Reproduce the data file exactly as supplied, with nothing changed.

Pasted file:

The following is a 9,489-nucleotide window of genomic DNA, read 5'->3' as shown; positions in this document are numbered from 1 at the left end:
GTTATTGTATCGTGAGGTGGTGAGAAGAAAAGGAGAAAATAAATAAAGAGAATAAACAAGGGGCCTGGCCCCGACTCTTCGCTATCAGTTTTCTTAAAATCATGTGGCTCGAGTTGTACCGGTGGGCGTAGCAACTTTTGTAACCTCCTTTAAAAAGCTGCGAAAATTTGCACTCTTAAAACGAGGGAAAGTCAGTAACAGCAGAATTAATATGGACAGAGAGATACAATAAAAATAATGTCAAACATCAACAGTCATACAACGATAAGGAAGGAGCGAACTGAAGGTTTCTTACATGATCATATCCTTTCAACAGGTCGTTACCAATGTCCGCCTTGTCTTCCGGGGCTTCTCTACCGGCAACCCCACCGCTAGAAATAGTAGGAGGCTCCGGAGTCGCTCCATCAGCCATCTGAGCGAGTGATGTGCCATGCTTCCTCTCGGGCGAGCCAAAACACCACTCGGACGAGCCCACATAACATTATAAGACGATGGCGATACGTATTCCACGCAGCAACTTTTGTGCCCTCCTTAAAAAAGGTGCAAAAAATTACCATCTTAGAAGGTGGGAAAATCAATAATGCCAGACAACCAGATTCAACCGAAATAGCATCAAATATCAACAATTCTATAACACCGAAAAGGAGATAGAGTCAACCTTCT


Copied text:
The following is a 9,489-nucleotide window of genomic DNA, read 5'->3' as shown; positions in this document are numbered from 1 at the left end:
GTTATTGTATCGTGAGGTGGTGAGAAGAAAAGGAGAAAATAAATAAAGAGAATAAACAAGGGGCCTGGCCCCGACTCTTCGCTATCAGTTTTCTTAAAATCATGTGGCTCGAGTTGTACCGGTGGGCGTAGCAACTTTTGTAACCTCCTTTAAAAAGCTGCGAAAATTTGCACTCTTAAAACGAGGGAAAGTCAGTAACAGCAGAATTAATATGGACAGAGAGATACAATAAAAATAATGTCAAACATCAACAGTCATACAACGATAAGGAAGGAGCGAACTGAAGGTTTCTTACATGATCATATCCTTTCAACAGGTCGTTACCAATGTCCGCCTTGTCTTCCGGGGCTTCTCTACCGGCAACCCCACCGCTAGAAATAGTAGGAGGCTCCGGAGTCGCTCCATCAGCCATCTGAGCGAGTGATGTGCCATGCTTCCTCTCGGGCGAGCCAAAACACCACTCGGACGAGCCCACATAACATTATAAGACGATGGCGATACGTATTCCACGCAGCAACTTTTGTGCCCTCCTTAAAAAAGGTGCAAAAAATTACCATCTTAGAAGGTGGGAAAATCAATAATGCCAGACAACCAGATTCAACCGAAATAGCATCAAATATCAACAATTCTATAACACCGAAAAGGAGATAGAGTCAACCTTCT